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The Sinister Side: Titian’s Diana and Actaeon

James Hall was an art critic for The Guardian, and is now a freelance art historian and writer. His latest book is The Sinister Side: How Left-Right Symbolism Shaped Western Art. In the piece below he considers Titian’s painting Diana and Actaeon, which has been in the British news recently thanks to a campaign to raise enough money to keep the picture in the UK and stop it being sold on the open market. Here James examines right and left in the painting.

£50 million for Titian’s Diana and Actaeon? That’s the amount the National Galleries in London and Edinburgh have to raise by December 31st to prevent the picture being sold on the open market.

The painting has been owned by the Dukes of Sutherland for two hundred years, and has been on public view in Edinburgh since 1945, together with its companion piece, Diana and Callisto, which will be sold next year unless another £50 million is raised. Both were painted in 1556-9 for the Spanish King Philip II, part of a series of six mythological paintings based on stories from Ovid’s Metamorphoses.

The art establishment is in no doubt that Diana and Actaeon must be ‘saved for the nation’, and sixty artists, including Lucien Freud, Antony Gormley, Tracy Emin and David Hockney, have signed a petition that was handed in at 10 Downing Street. I too believe this large, nearly square picture (184.5 x 202.2 cm) is of the utmost importance and £50 million is a fraction of the price it might fetch at auction: it is nothing less than one of the greatest mythological paintings of the Renaissance.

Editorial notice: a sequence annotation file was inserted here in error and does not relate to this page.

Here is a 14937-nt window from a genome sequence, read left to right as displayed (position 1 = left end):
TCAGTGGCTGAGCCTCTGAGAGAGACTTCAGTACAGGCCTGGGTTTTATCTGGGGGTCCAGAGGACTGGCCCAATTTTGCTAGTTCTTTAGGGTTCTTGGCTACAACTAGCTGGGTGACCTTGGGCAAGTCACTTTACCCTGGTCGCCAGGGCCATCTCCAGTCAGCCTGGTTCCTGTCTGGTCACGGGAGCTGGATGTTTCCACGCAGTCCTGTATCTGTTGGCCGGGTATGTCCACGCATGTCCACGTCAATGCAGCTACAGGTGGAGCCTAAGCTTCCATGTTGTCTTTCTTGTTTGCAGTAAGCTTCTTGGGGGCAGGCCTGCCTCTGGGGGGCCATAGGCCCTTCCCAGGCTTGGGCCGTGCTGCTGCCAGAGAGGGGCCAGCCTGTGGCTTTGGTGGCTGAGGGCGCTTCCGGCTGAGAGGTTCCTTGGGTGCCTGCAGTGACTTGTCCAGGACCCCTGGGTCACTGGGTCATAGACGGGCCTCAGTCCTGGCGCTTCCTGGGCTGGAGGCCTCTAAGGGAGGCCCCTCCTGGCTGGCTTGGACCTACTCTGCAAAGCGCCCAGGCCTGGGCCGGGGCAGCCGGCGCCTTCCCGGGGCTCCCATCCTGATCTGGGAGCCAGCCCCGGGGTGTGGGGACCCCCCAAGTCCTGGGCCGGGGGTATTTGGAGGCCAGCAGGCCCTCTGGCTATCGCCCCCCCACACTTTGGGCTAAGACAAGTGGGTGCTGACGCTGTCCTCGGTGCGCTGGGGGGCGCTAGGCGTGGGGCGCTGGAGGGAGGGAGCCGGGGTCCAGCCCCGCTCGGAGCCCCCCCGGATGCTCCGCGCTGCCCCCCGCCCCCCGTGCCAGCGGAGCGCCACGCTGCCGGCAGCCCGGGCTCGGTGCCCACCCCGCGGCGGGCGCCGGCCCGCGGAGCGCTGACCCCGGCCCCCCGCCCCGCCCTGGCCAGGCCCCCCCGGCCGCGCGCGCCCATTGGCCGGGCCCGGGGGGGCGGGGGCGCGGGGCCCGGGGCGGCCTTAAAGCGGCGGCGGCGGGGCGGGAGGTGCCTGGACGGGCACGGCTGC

I said as much on the BBC World Service cultural programme The Forum when I was there to discuss my new book on left-right symbolism. At the start of the programme I and the two other participants (the historian Niall Ferguson and the novelist M. G. Vassanji) were asked to say what was our favourite painting: I opted for Titian’s Diana and Actaeon.

Even before I became interested in left-right symbolism, I was enthralled by this painting, and my love of the city of Edinburgh was partly predicated on being able to see this and the other Sutherland pictures that were on loan to the National Galleries of Scotland. But looking at Titian’s Diana and Actaeon in terms of left-right symbolism does help deepen our engagement with it, and helps explain some of the anatomical distortions and emphases given to Diana’s naked body. One newspaper columnist, Tom Sutcliffe, has been bemused by her “unconvincing anatomy”, and “came away crestfallen” from his encounter. His article was bathetically headlined: “The Titian that was no turn-on”.

So what’s going on? The handsome youth Actaeon has been out hunting, but after losing his companions, accidently – and fatally – wanders into the secret lair of Diana, chaste goddess of the hunt. Diana and her virgin nymphs are all naked, bathing in the cool waters of a shady grotto. The lovely nymphs exhibit various degrees of alarm, curiosity and even insouciance about the handsome intruder. The seated goddess Diana is a far more complex figure, both anatomically and psychologically. She appears to be both voluptuous and demonic, brazen and awesome: a divine femme fatale.